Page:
Iranian Local: I love you! (while making heart with his hands)
Me: I love you too (chuckling, then asking if I can take a photo — he warmly agreed, and he and his friends posed for the next several minutes for us)
After some more discussion, it turned out that this man was actually Afghan. Though born in Iran, he moved to Afghanistan with his father when he was a teenager. He was back in Iran visiting his cousin, whom he then introduced to me, though the cousin did not speak any English.
He then declared “I have a lot of American friends!” Since he lives in Afghanistan, I asked “Are they all soldiers?” to which he replied “Yes! Very nice people!” Surprisingly, this was the second Afghan man we met in Iran, both of whom opened with “I love you!” and both of which were highly impressed with Americans. Once again, not the response I had expected…
The Persian language used in Iran is graphically very flowing and pleasing to the eye. Surprisingly, there were many Persian signs that also included the English equivalent, and thus were easy to understand, as shown above.
This quote is from the Iranian leader about Hijab: The Iranian women Hijab is not an obstacle, they are active in social and scientific activities as well as in their personal life. Such “words of wisdom” from the Supreme Leader are spread throughout all the cities.
You have probably noticed a common theme in these blog entries on Iran. The people are warm, friendly, almost always smiling, and appear genuinely glad to meet Americans — usually their “first Americans.” In two weeks, we occasionally met someone who was camera shy, but nobody ever waved us off with any sign of anger. Most of the time, they were glad to have us take their photograph, and often laughed when we showed them the result on the camera LCD.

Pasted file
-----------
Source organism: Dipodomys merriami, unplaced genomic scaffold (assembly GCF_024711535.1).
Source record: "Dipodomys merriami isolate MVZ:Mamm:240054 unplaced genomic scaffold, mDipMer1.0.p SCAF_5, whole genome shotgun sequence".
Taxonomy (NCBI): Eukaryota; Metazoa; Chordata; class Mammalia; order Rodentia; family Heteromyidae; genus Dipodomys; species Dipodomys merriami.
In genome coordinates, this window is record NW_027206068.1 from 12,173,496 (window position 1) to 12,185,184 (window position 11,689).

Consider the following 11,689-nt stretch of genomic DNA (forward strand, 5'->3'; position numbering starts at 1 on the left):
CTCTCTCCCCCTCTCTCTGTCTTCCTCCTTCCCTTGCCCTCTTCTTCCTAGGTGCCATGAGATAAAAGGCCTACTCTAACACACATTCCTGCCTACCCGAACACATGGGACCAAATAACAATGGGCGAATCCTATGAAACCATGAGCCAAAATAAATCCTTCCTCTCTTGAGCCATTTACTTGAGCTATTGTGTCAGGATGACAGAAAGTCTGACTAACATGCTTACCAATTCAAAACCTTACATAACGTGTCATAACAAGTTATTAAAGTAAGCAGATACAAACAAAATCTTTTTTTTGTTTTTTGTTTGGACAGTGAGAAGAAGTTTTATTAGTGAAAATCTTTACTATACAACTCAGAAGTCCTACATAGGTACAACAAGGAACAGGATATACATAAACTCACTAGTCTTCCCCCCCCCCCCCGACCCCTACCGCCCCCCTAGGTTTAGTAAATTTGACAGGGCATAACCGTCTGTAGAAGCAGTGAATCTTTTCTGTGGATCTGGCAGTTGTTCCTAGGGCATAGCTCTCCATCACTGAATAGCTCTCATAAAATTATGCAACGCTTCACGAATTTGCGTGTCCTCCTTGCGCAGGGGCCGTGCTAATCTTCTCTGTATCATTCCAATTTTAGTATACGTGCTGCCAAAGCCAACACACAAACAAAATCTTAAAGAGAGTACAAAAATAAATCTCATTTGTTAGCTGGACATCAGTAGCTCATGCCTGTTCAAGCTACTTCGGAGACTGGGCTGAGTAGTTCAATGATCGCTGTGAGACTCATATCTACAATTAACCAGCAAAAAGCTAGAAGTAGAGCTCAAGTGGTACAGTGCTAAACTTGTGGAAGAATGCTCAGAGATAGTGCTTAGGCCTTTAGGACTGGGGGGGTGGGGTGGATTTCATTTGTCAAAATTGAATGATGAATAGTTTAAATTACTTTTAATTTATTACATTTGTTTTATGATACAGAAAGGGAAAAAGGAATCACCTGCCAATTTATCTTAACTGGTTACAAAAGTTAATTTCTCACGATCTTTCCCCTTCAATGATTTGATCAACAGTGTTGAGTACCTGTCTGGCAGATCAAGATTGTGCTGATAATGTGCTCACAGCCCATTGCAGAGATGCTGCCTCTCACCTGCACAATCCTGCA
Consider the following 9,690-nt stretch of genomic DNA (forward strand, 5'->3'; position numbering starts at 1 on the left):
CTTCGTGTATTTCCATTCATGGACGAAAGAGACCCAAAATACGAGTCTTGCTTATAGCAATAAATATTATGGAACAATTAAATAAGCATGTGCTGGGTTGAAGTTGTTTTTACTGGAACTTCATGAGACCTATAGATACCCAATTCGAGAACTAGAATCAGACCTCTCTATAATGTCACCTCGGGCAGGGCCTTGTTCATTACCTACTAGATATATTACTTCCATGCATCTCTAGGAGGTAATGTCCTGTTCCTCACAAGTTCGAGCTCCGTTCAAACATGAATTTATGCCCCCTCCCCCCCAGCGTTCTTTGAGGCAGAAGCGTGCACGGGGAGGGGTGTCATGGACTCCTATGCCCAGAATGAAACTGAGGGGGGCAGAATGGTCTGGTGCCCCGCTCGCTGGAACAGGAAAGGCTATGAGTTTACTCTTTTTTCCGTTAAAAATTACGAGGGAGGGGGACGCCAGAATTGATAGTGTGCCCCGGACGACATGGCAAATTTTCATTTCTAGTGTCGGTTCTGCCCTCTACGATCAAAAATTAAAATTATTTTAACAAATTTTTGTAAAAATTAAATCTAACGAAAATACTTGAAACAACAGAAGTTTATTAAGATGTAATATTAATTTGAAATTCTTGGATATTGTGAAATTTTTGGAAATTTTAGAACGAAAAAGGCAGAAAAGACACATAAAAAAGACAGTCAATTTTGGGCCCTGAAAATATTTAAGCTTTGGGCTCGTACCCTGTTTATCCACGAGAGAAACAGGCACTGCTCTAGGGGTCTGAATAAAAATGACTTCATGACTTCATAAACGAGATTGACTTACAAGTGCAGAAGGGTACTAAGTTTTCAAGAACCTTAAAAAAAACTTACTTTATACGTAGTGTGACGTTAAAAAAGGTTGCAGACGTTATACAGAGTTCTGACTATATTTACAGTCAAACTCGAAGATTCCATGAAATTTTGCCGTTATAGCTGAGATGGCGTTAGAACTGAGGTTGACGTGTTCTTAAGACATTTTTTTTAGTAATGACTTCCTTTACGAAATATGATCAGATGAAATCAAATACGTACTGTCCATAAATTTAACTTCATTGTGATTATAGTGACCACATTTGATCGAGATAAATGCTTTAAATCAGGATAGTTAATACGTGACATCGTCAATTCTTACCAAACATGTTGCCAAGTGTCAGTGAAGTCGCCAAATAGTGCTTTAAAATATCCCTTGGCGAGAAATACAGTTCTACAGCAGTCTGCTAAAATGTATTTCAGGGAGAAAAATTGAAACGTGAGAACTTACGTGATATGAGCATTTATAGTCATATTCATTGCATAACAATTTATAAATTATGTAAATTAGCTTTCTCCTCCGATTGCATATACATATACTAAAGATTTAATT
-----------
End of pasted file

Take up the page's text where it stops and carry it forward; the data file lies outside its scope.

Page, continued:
We almost never photograph young children unless their parents are nearby. In every case we did so, the parents would encourage their children to say hello to us (sometimes the only English they appeared to know), and to smile. The parents then always thanked us for taking photographs of their children, even if they could only say it in Iranian and body language.
The group in the lower-right here shows the Afghan man in the center who told me that he loved me at the start of this post.
We started photographing hands somewhere along this tour, finding them interesting and a way to sometimes get a shy person to open up for portraits.
I would like to close Iran by noting again that it was Mehmet Özbalci of Fantastic Photo Tours who arranged this, and convinced us to join him on this Iran adventure. It will definitely remain in our memories as one of the most enjoyable two week tours we have taken. If you ever have the chance, please make an effort to come here yourself. If you do, then we both strongly recommend Mehmet as your guide to this culture, as well as many others. (We have already arranged to join Mehmet for Myanmar next year — stay tuned for details!)